WHOLE BODY CRYOTHERAPY (WBC) : PART 2

link WHOLE BODY CRYOTHERAPY (WBC) : PART 2

Sport Team and Training Camp use
Without doubt the most experienced users of WBC from the western world include Rugby Union teams from Ireland, Wales and club teams from the English Premiership as well as the national Italian Rugby squad. Since 2001 players, in particular from Ireland and Wales Rugby, have been travelling to a training camp in Spala, Poland where WBC has been used as part of their programme to assist in recovery between the very demanding training units that they engage in during these ‘overreaching’ physical training camps (Hennessy et al 2005).
The key point here is that WBC is used as a micro recovery strategy within this very demanding training schedule. One leading rugby player recently commented that at the start of the very intense week’s training he thought: ‘’this couldn’t work’’. By the end of the training week which was very demanding (including 2 units of physical conditioning each day for 7 days) but included WBC he noted that you could not get through the volume of training completed without the use of WBC.
Indeed several other athletes and teams have since used training centres in Poland where WBC is available and in general all report very positive benefits (physical, psychological and team related) as a result of training at these special training centre which use cryotherapy as a key recovery modality between intense training units. Further, several sport teams are considering building their own WBC centres at their regular training bases .

‘’Wales will have a cryotherapy chamber built at their training base outside Cardiff in time for next year’s Six Nations Championship.

The players have been using cryotherapy in their training camps in Poland and the recovery technique has helped them become one of the fittest teams in world rugby. But from the start of next year the chambers – infamously unpleasant and unpopular with the players – will be permanently on hand at their training base.’’

In addition, several leading players and athletes have all used WBC as part of their programme in preparation for major competition with players from leading European soccer teams now using WBC as a standard recovery modality. Recently reports cite double Olympic Gold medal winner Mo Farah as one regular user of WBC in his programme (www.cryolabsports.co.uk/news.php.). For more on the team and athletes who use this modality please visit the following site: http://www.cryolabsports.co.uk.

How WBC is used.
Wearing only shorts, socks, body top (for females) gloves and an optional face mask the body is exposed to temperatures of less than -110o C for a period between 1.5 minutes and 3 minutes. The skin surface temperature can reduce to a temperature of about 5o C in this short period with core temperature remaining around its normal 36 – 37.2o C range (Papenfus 2006). Typically, the individual enters the small cabin like structure which can hold between 2 and 6 individuals (at any one occasion). The air is cooled by any one of the following methods:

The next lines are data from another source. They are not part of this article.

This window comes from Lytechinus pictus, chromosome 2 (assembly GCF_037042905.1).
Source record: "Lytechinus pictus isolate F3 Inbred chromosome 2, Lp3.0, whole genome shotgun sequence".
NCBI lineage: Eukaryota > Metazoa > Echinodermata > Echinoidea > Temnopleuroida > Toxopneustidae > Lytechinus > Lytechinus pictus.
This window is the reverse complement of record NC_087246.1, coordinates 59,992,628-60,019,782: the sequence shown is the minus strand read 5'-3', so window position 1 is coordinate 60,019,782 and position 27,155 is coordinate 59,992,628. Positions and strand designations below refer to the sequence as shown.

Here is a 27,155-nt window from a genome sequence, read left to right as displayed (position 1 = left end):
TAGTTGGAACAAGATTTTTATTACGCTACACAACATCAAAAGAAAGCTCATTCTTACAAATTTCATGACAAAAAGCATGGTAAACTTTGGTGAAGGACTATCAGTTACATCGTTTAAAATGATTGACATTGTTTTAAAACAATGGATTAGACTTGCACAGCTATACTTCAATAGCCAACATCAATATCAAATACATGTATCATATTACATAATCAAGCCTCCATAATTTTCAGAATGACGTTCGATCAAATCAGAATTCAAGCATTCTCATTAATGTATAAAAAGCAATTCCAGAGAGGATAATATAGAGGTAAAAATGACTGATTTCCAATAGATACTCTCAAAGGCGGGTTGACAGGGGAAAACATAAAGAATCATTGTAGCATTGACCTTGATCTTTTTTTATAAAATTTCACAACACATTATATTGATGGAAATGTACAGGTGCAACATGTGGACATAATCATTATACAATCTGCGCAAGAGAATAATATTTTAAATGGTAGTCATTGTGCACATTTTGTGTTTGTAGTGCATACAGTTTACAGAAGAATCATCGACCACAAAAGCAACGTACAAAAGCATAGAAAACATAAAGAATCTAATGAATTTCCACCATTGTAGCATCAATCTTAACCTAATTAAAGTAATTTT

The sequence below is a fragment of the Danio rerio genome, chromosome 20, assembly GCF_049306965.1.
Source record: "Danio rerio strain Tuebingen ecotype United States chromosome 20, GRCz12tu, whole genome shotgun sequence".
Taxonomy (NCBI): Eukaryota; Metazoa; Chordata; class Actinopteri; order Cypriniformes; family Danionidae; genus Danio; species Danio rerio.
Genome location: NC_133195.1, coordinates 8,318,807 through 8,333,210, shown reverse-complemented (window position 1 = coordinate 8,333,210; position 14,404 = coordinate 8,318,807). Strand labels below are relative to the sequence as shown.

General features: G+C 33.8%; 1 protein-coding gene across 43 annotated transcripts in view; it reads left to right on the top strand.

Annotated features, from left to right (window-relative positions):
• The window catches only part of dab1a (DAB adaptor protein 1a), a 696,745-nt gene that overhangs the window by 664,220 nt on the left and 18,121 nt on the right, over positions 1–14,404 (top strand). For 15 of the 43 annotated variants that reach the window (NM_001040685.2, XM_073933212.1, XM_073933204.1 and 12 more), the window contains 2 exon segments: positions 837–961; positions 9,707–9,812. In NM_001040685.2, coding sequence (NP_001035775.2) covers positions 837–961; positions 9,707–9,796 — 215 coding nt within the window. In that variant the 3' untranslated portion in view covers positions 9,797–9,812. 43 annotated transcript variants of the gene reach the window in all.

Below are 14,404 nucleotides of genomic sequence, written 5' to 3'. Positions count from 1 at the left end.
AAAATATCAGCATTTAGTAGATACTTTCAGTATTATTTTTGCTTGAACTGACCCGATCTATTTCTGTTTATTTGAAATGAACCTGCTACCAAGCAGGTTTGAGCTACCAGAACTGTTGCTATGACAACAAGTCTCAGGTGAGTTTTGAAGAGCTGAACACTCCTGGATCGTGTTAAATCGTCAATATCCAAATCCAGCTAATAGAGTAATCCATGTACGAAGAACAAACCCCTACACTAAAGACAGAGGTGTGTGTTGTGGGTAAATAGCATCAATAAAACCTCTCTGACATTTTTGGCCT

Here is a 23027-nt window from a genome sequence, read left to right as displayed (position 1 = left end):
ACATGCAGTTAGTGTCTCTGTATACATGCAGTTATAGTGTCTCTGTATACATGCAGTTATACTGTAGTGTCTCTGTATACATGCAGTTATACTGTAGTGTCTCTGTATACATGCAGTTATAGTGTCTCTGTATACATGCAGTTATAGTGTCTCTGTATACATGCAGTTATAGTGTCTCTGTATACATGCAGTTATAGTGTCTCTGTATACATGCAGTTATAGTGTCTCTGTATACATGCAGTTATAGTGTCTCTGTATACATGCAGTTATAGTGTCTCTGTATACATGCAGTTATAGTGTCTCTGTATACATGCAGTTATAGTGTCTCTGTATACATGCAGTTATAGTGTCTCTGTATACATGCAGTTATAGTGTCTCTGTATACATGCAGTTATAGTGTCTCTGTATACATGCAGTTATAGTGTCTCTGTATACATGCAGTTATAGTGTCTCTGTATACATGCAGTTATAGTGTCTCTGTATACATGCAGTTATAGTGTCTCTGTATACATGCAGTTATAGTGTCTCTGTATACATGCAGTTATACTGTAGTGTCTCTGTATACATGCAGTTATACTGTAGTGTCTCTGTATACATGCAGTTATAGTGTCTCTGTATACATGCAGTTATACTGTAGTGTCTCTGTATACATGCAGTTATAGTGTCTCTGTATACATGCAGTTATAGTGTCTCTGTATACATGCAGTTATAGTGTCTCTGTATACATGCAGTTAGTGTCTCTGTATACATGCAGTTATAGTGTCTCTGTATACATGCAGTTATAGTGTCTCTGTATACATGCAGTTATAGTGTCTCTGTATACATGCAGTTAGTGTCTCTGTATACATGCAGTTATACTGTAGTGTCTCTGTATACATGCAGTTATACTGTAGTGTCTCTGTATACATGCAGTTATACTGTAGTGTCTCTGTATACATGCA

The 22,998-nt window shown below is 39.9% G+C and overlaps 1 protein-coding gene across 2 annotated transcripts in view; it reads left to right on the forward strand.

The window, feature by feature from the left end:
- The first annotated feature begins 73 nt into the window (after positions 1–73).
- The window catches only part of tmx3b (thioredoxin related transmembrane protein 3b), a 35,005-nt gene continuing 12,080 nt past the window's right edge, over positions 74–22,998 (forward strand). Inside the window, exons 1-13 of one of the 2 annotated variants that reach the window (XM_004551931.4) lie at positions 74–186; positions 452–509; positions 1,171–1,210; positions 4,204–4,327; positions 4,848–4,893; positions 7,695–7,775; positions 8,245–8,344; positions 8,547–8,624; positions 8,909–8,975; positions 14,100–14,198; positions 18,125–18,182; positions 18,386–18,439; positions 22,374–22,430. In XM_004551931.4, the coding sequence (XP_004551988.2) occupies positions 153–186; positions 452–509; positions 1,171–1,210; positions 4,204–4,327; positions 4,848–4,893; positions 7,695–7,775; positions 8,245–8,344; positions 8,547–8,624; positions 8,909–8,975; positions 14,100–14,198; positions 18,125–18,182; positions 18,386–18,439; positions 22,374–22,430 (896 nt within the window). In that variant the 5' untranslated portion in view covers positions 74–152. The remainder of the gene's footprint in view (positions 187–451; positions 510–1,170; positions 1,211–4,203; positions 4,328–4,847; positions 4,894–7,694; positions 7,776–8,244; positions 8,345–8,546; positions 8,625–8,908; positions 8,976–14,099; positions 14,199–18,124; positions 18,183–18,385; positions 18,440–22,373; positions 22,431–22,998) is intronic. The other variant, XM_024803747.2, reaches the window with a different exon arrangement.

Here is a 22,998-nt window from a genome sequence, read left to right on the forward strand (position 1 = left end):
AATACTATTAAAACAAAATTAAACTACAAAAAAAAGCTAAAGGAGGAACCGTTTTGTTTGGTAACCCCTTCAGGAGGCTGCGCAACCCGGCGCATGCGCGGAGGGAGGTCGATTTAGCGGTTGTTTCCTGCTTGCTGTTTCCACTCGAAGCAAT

1. Liquid nitrogen
  2. Liquid air
  3. Cooled air
Following this WBC exposure the players then complete a short exercise routine which is intended to re-establish a normal physical condition.
What are the proposed benefits?
Papenfus (2006) lists the following benefits of WBC:
  • Pain relief
  • Inflammation reduction
  • Muscle strengthening
  • Muscle relaxation
Specifically Papenfus outlines the following benefits for the sportsperson as follows:
  • Greater muscular resistance to fatigue
  • Faster muscle recovery following exercise
  • Greater muscular performance
  • Conservation of energy for muscular efforts
  • Improved hormonal profile
  • Better psychological stability
  • Improved ability to recover from injuries
Is there evidence for such proposed benefits to the sportsperson?
Research into the effects of WBC and PBC is really in its infancy. At a 2006 British Association of Sport and Exercise Medicine meeting, only limited research was presented to outline the possible benefits of WBC. Since the original WBC unit of Yamauchi in the late 1970’s however, research has been mainly in Eastern Europe and as such western scientists tend to be sceptical of the findings from case studies and note the lack of control groups as a major flaw in the research design. Nevertheless, several centres in Poland, Germany and now France in particular have completed interesting and well-designed research in the area.

Interestingly following a period of scepticism within the western world towards the purported benefits of WBC as described in the limited literature, there is now a greater acceptance of its potential and its benefits. For example, at a recent football symposium on Recovery, Christophe Hausswirth working at the national training centre (INSEP) in Paris, France highlighted the important role that WBC and PBC has on recovery and also highlighted the positive adaptations in well-trained athletes (Hausswirth 2013). This marks an interesting stage where over the intervening 7 years since the first pronouncements from BASES in 2006, much peer-reviewed research has now been completed using WBC and PBC.

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